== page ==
From 1997 to 2003 I, along with my ex-husband, owned a small mom-and-pop type store selling goods imported from Mexico. Most of our clientele was from Mexico with a small portion coming from Central America, Cuba, and even South America. One of the services we offered: wire transfers or sending money to said countries in Latin America. During the six years that we did this, we probably did somewhere between 42 to 45,000 transfers, sending on average $1.25 million a year out of the country.Although we worked with Moneygram, most of the transfers we did were with smaller regional money transfer companies with names like Orlandi-Valuta, Tex-Mex, American Money Transfers, Global Transfers, and Cervantes.
Shortly before we quit the business, we were audited by the IRS for compliance with the Patriot Act. We were audited not because we’d done anything wrong but because we did more transfers than anyone else in our area. We passed the audit with flying colors.
Because of this experience, I think that I can authoritatively speak to the comments made by those in the Open Borders crowd that claim taxing remittances would be impossible. Mr. Obama seems to think this. Journalists like Jennifer Rubin [email her] writing on NJ.com [Trump’s (latest) nutty idea: Impound remittances to Mexico to pay for wall, April 5, 2016] and Victoria DeFrancesco Soto of NBC [Opinion: On Immigration, Remittances and Walls Miss the Point, April 13, 2016] want readers to believe taxing remittances is so difficult it’s not even worth trying.
Baloney. Of course remittances can be taxed. And it wouldn’t be difficult.
When a money transfer is sent, the remitter has to pay a fee for doing so. For example, a typical transfer amount would be $100. We would have charged $10 to send it out of the country. We would also have charged a tax on the amount charged for the service. In the county and state where I lived at the time, that would have been about a 5.5% tax on the $10 sending fee.
We would fill out a form with the remitter’s basic information like name, address, telephone number, etc. We would also have to ask for the receiver’s name, address, phone number, and the location (bank, telegraph office, etc.) in the city and country where they would like to have the receiver pick up the money.
On amounts less than $300, we were not required to ask for identification. However, because the money transfer business generally operates with lots of cash, and sometimes you cash checks for customers and there are lots of shady customers, we always asked for identification for any amount.
At $300, the federal government requires that you ask for a legal form of identification and put the number (passport, visa, driver’s license number) on the form. At amounts of $1000 or above, you are required to ask the occupation of the sender and to make a photocopy of the identification and fax it, along with a copy of the senders’ wire transfer form, to the IRS. [See MoneyGram's Manual on compliance: PDF]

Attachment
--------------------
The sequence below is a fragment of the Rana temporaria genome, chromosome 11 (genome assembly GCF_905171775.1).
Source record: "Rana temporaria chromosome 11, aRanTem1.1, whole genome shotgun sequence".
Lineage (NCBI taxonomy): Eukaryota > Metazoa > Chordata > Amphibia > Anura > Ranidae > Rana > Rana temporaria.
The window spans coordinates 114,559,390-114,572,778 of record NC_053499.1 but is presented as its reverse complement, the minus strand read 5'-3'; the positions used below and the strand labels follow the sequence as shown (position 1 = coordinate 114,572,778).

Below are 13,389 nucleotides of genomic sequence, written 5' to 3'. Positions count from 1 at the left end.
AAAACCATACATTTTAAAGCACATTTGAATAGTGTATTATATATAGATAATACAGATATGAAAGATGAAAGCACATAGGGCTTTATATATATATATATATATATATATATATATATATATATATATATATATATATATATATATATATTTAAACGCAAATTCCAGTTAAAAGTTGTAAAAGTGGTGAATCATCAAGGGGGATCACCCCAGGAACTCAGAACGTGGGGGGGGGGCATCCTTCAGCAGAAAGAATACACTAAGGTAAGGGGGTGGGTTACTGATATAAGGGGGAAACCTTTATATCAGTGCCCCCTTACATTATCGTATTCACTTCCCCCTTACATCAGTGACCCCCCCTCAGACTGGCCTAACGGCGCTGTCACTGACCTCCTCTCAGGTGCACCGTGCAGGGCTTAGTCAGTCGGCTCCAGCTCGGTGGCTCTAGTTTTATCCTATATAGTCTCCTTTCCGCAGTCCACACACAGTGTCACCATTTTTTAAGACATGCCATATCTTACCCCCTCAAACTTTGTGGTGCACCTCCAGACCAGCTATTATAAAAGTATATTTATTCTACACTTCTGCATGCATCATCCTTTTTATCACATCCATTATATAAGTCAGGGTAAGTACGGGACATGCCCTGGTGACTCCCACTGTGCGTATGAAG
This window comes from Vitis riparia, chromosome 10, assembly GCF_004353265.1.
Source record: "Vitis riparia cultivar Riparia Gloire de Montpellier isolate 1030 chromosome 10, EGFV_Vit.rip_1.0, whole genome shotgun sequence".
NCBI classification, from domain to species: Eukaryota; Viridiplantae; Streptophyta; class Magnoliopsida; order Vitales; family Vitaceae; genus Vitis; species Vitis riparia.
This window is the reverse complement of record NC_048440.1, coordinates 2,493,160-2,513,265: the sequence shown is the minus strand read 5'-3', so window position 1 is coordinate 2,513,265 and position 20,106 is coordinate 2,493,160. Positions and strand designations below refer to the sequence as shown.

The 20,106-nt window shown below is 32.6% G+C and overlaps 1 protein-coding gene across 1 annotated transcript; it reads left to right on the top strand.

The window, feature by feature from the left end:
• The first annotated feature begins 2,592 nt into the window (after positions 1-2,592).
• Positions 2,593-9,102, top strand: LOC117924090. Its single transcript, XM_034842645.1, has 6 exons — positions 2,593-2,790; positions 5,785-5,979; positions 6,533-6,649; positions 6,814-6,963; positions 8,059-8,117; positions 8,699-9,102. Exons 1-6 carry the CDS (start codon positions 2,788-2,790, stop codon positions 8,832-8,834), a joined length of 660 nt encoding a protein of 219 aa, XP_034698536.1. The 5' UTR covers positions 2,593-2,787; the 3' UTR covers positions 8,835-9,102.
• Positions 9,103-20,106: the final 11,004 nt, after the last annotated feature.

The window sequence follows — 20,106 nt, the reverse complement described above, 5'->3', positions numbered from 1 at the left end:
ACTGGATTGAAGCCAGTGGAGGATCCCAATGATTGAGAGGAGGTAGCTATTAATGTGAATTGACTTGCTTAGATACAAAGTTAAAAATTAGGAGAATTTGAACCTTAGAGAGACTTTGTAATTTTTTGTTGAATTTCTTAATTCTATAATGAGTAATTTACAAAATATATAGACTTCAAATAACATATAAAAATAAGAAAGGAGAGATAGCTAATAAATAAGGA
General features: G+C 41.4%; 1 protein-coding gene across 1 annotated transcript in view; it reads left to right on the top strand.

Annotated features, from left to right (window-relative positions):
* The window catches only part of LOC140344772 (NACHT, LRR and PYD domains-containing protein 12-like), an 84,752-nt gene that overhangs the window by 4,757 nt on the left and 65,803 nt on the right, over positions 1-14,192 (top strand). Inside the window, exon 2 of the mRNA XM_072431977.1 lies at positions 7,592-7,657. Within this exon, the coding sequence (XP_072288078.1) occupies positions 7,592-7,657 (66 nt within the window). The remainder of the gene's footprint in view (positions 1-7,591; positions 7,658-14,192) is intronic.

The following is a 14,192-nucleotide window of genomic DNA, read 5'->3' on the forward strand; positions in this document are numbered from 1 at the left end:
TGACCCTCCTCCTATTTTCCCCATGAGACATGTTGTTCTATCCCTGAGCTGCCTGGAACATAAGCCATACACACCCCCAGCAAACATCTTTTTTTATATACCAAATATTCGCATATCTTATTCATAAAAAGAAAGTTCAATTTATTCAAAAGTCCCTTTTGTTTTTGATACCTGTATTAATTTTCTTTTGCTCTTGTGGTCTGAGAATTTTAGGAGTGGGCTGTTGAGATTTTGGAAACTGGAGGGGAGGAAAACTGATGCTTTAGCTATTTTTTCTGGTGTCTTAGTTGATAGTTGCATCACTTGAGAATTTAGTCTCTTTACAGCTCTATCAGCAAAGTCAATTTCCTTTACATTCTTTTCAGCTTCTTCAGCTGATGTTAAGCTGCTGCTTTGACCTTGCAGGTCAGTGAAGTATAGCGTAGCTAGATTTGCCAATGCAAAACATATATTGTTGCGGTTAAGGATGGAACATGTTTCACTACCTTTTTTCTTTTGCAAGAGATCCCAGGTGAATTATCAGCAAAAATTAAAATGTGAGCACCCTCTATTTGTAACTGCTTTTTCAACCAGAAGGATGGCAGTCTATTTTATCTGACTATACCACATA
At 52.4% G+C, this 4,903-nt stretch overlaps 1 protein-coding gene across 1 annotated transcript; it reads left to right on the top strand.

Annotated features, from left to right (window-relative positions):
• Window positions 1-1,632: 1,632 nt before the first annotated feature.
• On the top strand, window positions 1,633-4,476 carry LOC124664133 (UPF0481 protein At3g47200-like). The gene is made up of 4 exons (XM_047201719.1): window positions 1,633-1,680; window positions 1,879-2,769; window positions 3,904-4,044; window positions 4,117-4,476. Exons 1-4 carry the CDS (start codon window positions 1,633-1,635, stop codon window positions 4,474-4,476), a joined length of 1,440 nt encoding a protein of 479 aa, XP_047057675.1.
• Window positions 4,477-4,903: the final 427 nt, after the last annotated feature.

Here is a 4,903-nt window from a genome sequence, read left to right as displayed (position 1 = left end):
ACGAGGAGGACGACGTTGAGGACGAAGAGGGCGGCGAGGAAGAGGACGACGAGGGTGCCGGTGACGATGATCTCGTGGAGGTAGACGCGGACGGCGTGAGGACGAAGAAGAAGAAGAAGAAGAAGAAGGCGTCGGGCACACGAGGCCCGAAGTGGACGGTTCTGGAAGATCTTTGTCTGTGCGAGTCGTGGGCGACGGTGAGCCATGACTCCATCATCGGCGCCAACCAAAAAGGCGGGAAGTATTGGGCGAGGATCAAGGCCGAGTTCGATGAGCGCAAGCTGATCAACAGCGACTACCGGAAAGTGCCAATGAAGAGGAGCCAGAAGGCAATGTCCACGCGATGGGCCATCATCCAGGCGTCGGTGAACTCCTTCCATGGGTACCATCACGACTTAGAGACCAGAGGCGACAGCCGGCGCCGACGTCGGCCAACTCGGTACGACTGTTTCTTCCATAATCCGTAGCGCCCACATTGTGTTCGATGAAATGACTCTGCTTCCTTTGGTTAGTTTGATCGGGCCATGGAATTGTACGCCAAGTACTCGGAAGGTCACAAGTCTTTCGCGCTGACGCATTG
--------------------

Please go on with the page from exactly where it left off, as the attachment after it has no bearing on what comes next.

At the end of the day, you total up the amounts collected for transfers for each company. The next day, you deposit them to a special bank account that is set up just to collect the funds for each company. The amount deposited includes the original transfer amount, the fee charged for sending it and the tax on that fee. At the end of each month the transfer agent receives a commission check for the transfers done.
Usually we would earn about $2 - $3 of each transfer fee. The parent company is charged with paying the consumer tax on the fee. They are generally required to deposit the tax levied on the transfer fee once a month to a special account set up by the government for just that purpose. It’s just like when one has to pay FICA on an employee.
It would be easy to charge a 10 to 15% remittance tax on money transfers. All that would change is that the transfer agent would be adding another line to the intake form for the transfer, where he would calculate the amount of the transfer that would go toward a remittance tax. He would still do deposits in the same way. It would fall to the parent company to make the appropriate deposits to the IRS or federal agency charged with collecting the tax.
Remitters have to indicate the country to which the money is going all the time anyway, so identifying remittances to Mexico would be easy. Deciding who is here illegally is easy as well. All that would have to change is that, instead of requiring identification at $300, one would require it on all transfers. As I mentioned above, many transfer agents do this already.
If people are here legally, they will have a passport and a US government-issued visa. If they are here illegally they will have a matricula consular, something similar or no identification at all—or they’ll have a false one. And in my experience, the fakes aren’t difficult to spot.
Then all one would have to do is check a box indicating the form of identification along with its control number; or that the person does not present an identification. And if they don’t have an ID, well that’s probably because they’re here illegally.